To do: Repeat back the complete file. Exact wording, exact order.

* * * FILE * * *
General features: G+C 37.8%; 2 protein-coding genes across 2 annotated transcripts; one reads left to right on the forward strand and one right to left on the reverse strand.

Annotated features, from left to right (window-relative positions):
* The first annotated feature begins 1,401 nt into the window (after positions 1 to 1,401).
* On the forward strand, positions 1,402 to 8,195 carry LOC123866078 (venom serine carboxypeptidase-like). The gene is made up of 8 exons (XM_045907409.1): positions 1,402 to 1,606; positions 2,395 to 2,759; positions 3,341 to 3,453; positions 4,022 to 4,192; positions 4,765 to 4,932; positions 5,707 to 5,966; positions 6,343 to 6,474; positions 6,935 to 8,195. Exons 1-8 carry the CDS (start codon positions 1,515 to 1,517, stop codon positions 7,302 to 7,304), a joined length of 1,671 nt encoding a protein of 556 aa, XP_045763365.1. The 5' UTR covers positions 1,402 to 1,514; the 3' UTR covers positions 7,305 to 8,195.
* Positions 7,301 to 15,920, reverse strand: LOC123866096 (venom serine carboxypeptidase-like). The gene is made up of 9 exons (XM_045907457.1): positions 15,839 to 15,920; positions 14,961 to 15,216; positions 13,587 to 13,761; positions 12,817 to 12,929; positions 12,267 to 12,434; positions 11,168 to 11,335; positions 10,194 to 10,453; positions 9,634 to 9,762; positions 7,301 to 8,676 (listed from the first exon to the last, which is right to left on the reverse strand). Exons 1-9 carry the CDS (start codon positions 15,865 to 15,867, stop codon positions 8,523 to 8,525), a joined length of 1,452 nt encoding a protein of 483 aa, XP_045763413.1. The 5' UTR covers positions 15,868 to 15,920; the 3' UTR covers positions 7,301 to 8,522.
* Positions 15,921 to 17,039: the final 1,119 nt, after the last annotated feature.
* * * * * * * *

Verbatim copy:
General features: G+C 37.8%; 2 protein-coding genes across 2 annotated transcripts; one reads left to right on the forward strand and one right to left on the reverse strand.

Annotated features, from left to right (window-relative positions):
* The first annotated feature begins 1,401 nt into the window (after positions 1 to 1,401).
* On the forward strand, positions 1,402 to 8,195 carry LOC123866078 (venom serine carboxypeptidase-like). The gene is made up of 8 exons (XM_045907409.1): positions 1,402 to 1,606; positions 2,395 to 2,759; positions 3,341 to 3,453; positions 4,022 to 4,192; positions 4,765 to 4,932; positions 5,707 to 5,966; positions 6,343 to 6,474; positions 6,935 to 8,195. Exons 1-8 carry the CDS (start codon positions 1,515 to 1,517, stop codon positions 7,302 to 7,304), a joined length of 1,671 nt encoding a protein of 556 aa, XP_045763365.1. The 5' UTR covers positions 1,402 to 1,514; the 3' UTR covers positions 7,305 to 8,195.
* Positions 7,301 to 15,920, reverse strand: LOC123866096 (venom serine carboxypeptidase-like). The gene is made up of 9 exons (XM_045907457.1): positions 15,839 to 15,920; positions 14,961 to 15,216; positions 13,587 to 13,761; positions 12,817 to 12,929; positions 12,267 to 12,434; positions 11,168 to 11,335; positions 10,194 to 10,453; positions 9,634 to 9,762; positions 7,301 to 8,676 (listed from the first exon to the last, which is right to left on the reverse strand). Exons 1-9 carry the CDS (start codon positions 15,865 to 15,867, stop codon positions 8,523 to 8,525), a joined length of 1,452 nt encoding a protein of 483 aa, XP_045763413.1. The 5' UTR covers positions 15,868 to 15,920; the 3' UTR covers positions 7,301 to 8,522.
* Positions 15,921 to 17,039: the final 1,119 nt, after the last annotated feature.